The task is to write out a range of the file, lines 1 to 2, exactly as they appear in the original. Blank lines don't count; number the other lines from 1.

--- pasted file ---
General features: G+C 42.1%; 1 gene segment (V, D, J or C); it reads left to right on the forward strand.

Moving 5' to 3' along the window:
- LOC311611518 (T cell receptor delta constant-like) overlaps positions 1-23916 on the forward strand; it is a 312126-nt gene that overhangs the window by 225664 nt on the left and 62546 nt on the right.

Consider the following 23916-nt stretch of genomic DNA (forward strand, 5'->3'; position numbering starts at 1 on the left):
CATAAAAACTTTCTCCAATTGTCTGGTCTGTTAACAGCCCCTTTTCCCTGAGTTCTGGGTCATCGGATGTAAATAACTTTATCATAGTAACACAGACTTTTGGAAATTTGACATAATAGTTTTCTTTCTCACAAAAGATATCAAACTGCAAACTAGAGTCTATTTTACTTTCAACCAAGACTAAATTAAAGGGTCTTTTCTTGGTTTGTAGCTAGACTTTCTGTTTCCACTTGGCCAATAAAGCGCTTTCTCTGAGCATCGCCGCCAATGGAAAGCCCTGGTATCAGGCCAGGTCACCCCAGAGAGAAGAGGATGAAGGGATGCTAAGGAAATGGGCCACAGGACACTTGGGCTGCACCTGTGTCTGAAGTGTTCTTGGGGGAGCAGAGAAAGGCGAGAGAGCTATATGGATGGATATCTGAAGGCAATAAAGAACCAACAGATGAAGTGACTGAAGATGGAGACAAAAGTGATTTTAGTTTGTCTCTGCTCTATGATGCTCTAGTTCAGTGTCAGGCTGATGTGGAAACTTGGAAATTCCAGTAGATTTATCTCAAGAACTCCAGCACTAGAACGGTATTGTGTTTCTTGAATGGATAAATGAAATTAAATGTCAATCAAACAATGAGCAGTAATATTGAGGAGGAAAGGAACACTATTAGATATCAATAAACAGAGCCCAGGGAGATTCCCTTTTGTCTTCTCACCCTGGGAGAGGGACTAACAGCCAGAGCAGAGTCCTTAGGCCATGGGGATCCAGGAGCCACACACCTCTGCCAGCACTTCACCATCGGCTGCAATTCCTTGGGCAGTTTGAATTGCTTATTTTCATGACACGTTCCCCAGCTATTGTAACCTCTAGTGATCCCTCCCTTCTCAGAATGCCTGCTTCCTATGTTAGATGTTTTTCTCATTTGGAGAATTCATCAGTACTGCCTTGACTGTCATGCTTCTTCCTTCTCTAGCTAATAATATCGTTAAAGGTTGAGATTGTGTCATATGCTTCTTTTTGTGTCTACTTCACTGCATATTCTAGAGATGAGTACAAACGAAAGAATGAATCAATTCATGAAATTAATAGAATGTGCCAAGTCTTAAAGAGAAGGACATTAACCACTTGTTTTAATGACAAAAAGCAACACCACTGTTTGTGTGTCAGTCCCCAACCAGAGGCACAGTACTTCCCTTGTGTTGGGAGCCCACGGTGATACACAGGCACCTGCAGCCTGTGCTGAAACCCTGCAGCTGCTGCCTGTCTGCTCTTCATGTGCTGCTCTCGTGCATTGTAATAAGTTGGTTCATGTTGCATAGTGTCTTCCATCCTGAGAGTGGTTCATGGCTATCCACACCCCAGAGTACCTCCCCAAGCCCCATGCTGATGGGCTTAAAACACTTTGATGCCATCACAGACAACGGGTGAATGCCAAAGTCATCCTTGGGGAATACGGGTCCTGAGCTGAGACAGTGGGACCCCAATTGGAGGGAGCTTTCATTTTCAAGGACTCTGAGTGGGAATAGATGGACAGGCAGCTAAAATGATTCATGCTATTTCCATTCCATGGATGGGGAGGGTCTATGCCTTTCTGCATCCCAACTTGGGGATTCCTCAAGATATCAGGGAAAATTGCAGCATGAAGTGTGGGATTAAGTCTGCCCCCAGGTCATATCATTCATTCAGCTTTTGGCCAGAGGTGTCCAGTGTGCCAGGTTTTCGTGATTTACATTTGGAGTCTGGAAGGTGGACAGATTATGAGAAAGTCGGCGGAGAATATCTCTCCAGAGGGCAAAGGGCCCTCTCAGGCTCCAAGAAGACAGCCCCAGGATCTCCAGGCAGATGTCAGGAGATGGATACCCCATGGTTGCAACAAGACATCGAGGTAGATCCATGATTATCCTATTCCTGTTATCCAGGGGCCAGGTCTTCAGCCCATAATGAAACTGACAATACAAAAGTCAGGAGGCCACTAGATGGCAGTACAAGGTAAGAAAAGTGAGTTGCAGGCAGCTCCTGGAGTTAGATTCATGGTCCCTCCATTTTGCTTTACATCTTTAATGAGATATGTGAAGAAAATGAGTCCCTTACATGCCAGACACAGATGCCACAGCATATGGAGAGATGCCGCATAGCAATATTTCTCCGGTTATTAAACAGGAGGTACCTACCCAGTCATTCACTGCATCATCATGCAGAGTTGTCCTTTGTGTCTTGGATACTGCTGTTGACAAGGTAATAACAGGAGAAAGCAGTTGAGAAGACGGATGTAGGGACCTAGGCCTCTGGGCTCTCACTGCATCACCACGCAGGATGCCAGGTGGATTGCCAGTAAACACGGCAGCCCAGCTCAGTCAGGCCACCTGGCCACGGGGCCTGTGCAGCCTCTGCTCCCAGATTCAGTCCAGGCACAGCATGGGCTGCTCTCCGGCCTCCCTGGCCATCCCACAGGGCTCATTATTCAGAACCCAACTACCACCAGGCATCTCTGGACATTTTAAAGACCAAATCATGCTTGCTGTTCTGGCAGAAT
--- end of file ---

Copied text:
General features: G+C 42.1%; 1 gene segment (V, D, J or C); it reads left to right on the forward strand.

Moving 5' to 3' along the window: